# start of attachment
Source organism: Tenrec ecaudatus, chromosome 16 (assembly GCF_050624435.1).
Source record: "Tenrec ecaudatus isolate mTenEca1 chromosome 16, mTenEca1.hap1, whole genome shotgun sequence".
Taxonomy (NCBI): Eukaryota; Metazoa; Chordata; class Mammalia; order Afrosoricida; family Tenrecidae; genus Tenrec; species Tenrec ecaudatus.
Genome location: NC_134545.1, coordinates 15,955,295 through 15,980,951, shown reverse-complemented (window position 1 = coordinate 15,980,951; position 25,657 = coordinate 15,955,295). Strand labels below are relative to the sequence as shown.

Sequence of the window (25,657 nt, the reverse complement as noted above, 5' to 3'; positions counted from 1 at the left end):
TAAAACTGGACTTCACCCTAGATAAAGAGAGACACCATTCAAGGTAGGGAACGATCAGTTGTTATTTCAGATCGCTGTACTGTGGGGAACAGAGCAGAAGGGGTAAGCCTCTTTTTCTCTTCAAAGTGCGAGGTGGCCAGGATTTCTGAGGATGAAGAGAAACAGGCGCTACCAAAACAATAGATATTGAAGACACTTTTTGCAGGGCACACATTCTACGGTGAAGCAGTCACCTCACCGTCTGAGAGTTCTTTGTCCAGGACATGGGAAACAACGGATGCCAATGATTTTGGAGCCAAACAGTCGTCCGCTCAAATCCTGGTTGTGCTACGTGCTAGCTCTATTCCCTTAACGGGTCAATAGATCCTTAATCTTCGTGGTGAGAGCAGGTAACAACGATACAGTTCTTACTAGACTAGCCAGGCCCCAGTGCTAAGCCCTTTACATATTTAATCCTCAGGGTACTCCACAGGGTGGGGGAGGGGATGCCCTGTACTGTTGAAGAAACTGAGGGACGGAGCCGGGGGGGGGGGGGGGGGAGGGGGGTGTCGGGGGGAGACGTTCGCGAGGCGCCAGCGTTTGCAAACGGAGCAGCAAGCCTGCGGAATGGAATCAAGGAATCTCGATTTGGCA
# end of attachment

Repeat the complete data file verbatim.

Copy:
Source organism: Tenrec ecaudatus, chromosome 16 (assembly GCF_050624435.1).
Source record: "Tenrec ecaudatus isolate mTenEca1 chromosome 16, mTenEca1.hap1, whole genome shotgun sequence".
Taxonomy (NCBI): Eukaryota; Metazoa; Chordata; class Mammalia; order Afrosoricida; family Tenrecidae; genus Tenrec; species Tenrec ecaudatus.
Genome location: NC_134545.1, coordinates 15,955,295 through 15,980,951, shown reverse-complemented (window position 1 = coordinate 15,980,951; position 25,657 = coordinate 15,955,295). Strand labels below are relative to the sequence as shown.

Sequence of the window (25,657 nt, the reverse complement as noted above, 5' to 3'; positions counted from 1 at the left end):
TAAAACTGGACTTCACCCTAGATAAAGAGAGACACCATTCAAGGTAGGGAACGATCAGTTGTTATTTCAGATCGCTGTACTGTGGGGAACAGAGCAGAAGGGGTAAGCCTCTTTTTCTCTTCAAAGTGCGAGGTGGCCAGGATTTCTGAGGATGAAGAGAAACAGGCGCTACCAAAACAATAGATATTGAAGACACTTTTTGCAGGGCACACATTCTACGGTGAAGCAGTCACCTCACCGTCTGAGAGTTCTTTGTCCAGGACATGGGAAACAACGGATGCCAATGATTTTGGAGCCAAACAGTCGTCCGCTCAAATCCTGGTTGTGCTACGTGCTAGCTCTATTCCCTTAACGGGTCAATAGATCCTTAATCTTCGTGGTGAGAGCAGGTAACAACGATACAGTTCTTACTAGACTAGCCAGGCCCCAGTGCTAAGCCCTTTACATATTTAATCCTCAGGGTACTCCACAGGGTGGGGGAGGGGATGCCCTGTACTGTTGAAGAAACTGAGGGACGGAGCCGGGGGGGGGGGGGGGGGAGGGGGGTGTCGGGGGGAGACGTTCGCGAGGCGCCAGCGTTTGCAAACGGAGCAGCAAGCCTGCGGAATGGAATCAAGGAATCTCGATTTGGCA